Strategic bedfellows

PSA President Dr Shane Jackson, Pharmacy Guild President George Tambassis, and Guild Executive Director David Quilty
PSA President Dr Shane Jackson, Pharmacy Guild President George Tambassis, and Guild Executive Director David Quilty

Closer relationship between PSA and Guild flagged as leaders call for unity to collaborate on ‘projects of interest’

PSA National President Dr Shane Jackson has written a guest column for this fortnight’s issue of the Pharmacy Guild’s Forefront publication.

Dr Jackson says the Pharmacy Guild and PSA have been working “closely together” on a number of CPA programs of interest including the Pain MedsChecks, Healthcare Homes initiative, and digital health including the My Health Record system.

He points out that while the Guild is undertaking its CP2025 planning, the PSA has embarked on its own 10-year vision for the pharmacy profession.

“I am sure there will be similarities in these pieces of work and the two pharmacy organisations will need to align effort to ensure that these views of pharmacy in the future can come to fruition,” writes Dr Jackson.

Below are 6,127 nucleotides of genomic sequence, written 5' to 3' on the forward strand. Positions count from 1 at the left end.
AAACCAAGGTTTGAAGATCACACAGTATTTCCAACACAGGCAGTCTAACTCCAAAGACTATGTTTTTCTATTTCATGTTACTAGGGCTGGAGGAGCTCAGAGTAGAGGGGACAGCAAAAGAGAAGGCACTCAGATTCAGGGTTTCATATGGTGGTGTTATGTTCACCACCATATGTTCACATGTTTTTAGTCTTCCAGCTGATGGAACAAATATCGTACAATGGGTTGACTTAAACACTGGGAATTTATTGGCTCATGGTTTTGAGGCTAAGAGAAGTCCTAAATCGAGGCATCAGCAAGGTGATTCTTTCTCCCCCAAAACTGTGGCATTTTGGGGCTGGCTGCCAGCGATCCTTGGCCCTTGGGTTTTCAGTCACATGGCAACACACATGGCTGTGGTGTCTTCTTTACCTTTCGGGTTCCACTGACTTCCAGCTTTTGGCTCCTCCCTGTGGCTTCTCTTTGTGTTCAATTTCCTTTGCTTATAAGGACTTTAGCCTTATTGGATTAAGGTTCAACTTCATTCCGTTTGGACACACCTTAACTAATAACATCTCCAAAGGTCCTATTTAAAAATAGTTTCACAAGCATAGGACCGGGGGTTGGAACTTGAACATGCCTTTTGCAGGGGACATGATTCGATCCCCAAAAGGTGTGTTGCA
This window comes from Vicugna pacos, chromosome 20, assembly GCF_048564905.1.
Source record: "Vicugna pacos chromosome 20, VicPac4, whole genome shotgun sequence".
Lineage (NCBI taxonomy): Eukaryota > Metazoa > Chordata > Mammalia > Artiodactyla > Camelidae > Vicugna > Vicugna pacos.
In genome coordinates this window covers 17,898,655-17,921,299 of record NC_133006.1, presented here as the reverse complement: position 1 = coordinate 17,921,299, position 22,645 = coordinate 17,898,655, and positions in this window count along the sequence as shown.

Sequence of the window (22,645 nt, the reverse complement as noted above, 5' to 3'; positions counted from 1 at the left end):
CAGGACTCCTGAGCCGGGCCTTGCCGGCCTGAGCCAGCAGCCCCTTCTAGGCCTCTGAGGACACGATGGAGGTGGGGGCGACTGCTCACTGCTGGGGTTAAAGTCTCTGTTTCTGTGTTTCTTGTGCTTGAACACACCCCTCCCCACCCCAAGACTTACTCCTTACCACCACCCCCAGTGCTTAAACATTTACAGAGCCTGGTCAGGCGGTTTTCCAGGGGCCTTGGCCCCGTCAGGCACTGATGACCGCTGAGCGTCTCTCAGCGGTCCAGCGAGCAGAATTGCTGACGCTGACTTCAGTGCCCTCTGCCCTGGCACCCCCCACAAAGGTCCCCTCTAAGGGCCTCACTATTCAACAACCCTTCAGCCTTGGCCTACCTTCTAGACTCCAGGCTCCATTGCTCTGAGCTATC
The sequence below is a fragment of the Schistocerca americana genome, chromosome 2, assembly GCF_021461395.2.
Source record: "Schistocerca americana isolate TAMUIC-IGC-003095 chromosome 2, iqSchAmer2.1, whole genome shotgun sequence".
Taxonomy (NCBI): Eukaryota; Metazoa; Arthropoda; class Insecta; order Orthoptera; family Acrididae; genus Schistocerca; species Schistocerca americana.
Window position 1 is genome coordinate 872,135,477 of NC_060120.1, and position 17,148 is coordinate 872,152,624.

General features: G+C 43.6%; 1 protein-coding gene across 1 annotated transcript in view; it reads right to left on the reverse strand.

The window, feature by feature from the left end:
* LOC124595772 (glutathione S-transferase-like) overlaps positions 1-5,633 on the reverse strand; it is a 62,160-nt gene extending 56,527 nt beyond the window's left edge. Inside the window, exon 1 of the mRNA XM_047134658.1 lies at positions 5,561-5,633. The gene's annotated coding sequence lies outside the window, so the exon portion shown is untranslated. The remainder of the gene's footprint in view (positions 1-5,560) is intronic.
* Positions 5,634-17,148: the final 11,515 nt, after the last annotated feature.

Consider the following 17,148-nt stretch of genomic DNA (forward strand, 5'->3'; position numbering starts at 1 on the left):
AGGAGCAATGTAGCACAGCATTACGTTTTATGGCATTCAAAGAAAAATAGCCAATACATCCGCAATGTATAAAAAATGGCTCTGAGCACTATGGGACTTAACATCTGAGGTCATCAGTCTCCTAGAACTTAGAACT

“At a time of great strain in the healthcare system with rising costs of care, increasing level of chronic disease, an ageing population and numerous reports indicating underutilisation of the role of pharmacists in the healthcare system, it is important that pharmacy organisations endeavour to work together in areas of mutual interest and focus.”

Dr Jackson points out three areas of practice that the PSA’s work is centred on:

  1. Pharmacists practising to full scope of practice – “PSA believes that pharmacists as the medicines experts should have the opportunity to practise to their full scope of practice.”
  2. Pharmacist development – “We must also ensure that the pharmacists are supported to be the best healthcare practitioners they can be.”
  3. Standards of practice – “This is what I call ‘raising the bar’. With responsibility for medicines management, so comes accountability. Our patients expect the services that we provide to them should be delivered to a high quality.”

“The PSA recognises the opportunity that is available to pharmacists within community pharmacy, a recognition that I am sure is held within the Pharmacy Guild,” says Dr Jackson.

“We must embrace this opportunity with both hands. The PSA is focused on developing the capacity and capability of community pharmacists to deliver on the opportunities available.

“I also believe the planning processes that are being undertaken by both the Guild and PSA will afford a future that the pharmacy profession has long been yearning for.”

Read the full column here.

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